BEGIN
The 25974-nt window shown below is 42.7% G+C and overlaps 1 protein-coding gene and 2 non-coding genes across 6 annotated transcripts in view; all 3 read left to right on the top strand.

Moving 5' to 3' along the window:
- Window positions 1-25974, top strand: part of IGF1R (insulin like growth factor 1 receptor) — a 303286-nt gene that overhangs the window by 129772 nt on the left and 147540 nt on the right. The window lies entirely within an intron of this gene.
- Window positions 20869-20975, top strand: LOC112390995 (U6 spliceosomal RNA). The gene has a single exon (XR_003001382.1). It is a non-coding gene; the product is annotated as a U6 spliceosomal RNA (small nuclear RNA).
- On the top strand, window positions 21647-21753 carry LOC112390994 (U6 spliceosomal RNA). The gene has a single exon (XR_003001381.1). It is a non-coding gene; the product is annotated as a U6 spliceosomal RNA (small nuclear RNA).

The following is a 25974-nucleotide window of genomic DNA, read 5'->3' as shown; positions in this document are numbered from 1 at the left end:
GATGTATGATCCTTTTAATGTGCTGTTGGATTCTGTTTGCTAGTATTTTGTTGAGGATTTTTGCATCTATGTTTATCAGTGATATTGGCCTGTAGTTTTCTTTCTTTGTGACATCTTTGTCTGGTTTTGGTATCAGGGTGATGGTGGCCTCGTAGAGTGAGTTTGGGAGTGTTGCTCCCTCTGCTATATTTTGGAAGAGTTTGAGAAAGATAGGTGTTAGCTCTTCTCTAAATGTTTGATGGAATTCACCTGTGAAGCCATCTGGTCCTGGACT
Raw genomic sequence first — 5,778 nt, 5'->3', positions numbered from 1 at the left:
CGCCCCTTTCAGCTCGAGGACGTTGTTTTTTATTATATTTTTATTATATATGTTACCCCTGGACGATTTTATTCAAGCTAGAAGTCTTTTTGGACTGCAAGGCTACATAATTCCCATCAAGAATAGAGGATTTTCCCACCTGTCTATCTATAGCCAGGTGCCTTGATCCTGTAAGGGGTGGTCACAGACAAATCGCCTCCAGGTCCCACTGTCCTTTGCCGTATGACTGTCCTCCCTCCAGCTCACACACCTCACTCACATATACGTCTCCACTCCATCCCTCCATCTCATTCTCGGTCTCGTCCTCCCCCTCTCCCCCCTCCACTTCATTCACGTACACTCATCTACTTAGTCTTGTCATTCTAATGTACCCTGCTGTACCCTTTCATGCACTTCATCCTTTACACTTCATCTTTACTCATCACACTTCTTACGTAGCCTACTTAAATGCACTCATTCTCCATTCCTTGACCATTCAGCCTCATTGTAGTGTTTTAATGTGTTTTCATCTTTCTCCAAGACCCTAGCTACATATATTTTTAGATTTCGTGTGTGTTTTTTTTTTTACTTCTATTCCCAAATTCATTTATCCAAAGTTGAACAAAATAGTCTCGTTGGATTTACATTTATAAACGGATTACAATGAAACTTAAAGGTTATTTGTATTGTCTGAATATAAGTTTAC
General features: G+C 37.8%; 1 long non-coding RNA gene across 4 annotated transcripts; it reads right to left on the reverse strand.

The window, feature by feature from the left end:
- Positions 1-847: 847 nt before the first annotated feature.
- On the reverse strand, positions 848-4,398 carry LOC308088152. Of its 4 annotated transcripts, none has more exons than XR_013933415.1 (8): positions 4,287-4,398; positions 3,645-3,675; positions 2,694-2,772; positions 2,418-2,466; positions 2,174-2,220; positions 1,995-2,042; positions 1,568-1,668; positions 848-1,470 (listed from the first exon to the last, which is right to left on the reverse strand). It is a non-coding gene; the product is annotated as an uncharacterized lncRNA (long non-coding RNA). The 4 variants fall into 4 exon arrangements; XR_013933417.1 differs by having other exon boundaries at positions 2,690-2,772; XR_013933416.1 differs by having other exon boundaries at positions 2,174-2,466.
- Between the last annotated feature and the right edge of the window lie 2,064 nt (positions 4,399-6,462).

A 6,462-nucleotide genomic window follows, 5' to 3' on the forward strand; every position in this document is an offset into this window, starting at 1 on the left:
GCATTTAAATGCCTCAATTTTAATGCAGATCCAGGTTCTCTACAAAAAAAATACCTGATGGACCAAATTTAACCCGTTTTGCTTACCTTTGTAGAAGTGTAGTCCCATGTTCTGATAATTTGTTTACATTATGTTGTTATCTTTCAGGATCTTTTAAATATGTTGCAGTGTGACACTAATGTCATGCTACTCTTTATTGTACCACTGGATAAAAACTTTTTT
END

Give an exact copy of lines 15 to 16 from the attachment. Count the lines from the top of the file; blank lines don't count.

A 6,462-nucleotide genomic window follows, 5' to 3' on the forward strand; every position in this document is an offset into this window, starting at 1 on the left:
GCATTTAAATGCCTCAATTTTAATGCAGATCCAGGTTCTCTACAAAAAAAATACCTGATGGACCAAATTTAACCCGTTTTGCTTACCTTTGTAGAAGTGTAGTCCCATGTTCTGATAATTTGTTTACATTATGTTGTTATCTTTCAGGATCTTTTAAATATGTTGCAGTGTGACACTAATGTCATGCTACTCTTTATTGTACCACTGGATAAAAACTTTTTT